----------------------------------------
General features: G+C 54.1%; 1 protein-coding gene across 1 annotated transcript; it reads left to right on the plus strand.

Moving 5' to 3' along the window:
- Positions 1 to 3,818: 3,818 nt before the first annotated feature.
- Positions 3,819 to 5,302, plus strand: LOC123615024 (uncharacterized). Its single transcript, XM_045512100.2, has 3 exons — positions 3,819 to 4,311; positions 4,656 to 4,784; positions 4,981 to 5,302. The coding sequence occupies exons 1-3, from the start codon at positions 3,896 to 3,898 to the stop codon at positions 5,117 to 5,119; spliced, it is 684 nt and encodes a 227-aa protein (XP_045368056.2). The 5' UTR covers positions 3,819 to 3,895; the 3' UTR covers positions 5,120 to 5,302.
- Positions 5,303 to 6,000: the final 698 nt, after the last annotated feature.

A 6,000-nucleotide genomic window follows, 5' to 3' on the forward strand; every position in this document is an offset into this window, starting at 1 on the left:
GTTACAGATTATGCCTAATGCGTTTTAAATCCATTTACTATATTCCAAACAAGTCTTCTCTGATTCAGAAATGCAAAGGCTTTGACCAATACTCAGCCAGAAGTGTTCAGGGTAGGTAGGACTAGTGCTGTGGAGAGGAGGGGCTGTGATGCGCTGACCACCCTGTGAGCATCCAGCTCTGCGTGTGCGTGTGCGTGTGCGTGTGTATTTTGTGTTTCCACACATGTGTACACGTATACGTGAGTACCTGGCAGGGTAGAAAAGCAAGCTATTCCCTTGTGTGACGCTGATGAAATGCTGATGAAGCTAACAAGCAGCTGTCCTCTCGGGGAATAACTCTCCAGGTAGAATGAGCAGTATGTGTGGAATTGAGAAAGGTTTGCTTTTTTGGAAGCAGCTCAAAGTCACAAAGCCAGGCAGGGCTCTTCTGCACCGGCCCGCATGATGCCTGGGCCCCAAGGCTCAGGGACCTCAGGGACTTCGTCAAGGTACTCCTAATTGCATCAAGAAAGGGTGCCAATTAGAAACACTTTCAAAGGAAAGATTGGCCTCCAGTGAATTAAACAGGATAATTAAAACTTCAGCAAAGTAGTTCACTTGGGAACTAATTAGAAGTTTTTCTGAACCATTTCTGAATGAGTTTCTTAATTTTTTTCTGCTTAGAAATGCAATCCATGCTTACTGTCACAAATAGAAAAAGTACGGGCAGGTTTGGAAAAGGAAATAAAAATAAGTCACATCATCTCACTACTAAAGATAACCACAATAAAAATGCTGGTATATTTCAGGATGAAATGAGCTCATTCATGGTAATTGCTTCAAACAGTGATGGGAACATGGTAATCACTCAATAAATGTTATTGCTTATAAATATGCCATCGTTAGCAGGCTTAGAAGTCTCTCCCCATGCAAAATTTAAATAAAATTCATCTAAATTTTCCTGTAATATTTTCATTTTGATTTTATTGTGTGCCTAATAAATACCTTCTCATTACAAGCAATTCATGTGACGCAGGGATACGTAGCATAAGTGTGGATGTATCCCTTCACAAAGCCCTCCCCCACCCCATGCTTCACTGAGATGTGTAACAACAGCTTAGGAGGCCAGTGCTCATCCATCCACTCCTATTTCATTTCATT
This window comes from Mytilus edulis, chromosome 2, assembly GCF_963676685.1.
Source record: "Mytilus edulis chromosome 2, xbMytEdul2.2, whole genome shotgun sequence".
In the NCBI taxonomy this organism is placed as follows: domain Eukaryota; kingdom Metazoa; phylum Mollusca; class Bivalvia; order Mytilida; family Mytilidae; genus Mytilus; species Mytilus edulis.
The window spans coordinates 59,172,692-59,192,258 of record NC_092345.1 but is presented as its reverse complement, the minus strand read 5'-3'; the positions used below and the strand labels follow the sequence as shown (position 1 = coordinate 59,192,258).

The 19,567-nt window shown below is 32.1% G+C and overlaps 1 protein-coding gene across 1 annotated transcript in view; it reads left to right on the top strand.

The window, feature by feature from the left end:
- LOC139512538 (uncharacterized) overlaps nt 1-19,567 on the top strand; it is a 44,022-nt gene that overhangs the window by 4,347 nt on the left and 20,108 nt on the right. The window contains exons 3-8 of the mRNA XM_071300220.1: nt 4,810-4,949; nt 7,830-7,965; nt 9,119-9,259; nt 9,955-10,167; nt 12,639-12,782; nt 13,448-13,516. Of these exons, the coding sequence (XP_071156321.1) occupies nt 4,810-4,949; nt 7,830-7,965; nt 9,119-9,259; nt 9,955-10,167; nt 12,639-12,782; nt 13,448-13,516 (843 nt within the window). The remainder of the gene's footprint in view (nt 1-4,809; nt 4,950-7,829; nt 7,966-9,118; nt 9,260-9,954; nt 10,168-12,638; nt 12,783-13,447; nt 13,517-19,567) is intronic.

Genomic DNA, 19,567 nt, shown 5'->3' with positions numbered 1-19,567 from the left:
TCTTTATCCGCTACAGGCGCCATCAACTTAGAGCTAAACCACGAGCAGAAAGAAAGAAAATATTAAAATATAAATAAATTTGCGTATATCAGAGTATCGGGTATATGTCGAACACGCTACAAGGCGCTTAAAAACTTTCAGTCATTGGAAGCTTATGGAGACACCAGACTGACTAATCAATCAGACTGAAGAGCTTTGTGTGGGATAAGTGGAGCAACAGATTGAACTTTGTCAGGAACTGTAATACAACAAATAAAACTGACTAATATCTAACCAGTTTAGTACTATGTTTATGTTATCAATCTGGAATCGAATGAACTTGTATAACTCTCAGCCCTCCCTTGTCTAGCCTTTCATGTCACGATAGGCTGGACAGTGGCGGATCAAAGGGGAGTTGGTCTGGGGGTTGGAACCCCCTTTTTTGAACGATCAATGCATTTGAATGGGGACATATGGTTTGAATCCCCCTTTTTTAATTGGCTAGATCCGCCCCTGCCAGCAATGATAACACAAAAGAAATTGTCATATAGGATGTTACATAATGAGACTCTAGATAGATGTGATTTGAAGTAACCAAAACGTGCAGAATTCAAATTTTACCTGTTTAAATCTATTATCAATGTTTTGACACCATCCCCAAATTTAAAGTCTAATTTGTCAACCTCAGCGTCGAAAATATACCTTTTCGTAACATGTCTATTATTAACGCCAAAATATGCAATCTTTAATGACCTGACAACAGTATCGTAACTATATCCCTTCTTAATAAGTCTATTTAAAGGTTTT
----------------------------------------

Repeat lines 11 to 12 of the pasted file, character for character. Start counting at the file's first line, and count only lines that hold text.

The window spans coordinates 59,172,692-59,192,258 of record NC_092345.1 but is presented as its reverse complement, the minus strand read 5'-3'; the positions used below and the strand labels follow the sequence as shown (position 1 = coordinate 59,192,258).

The 19,567-nt window shown below is 32.1% G+C and overlaps 1 protein-coding gene across 1 annotated transcript in view; it reads left to right on the top strand.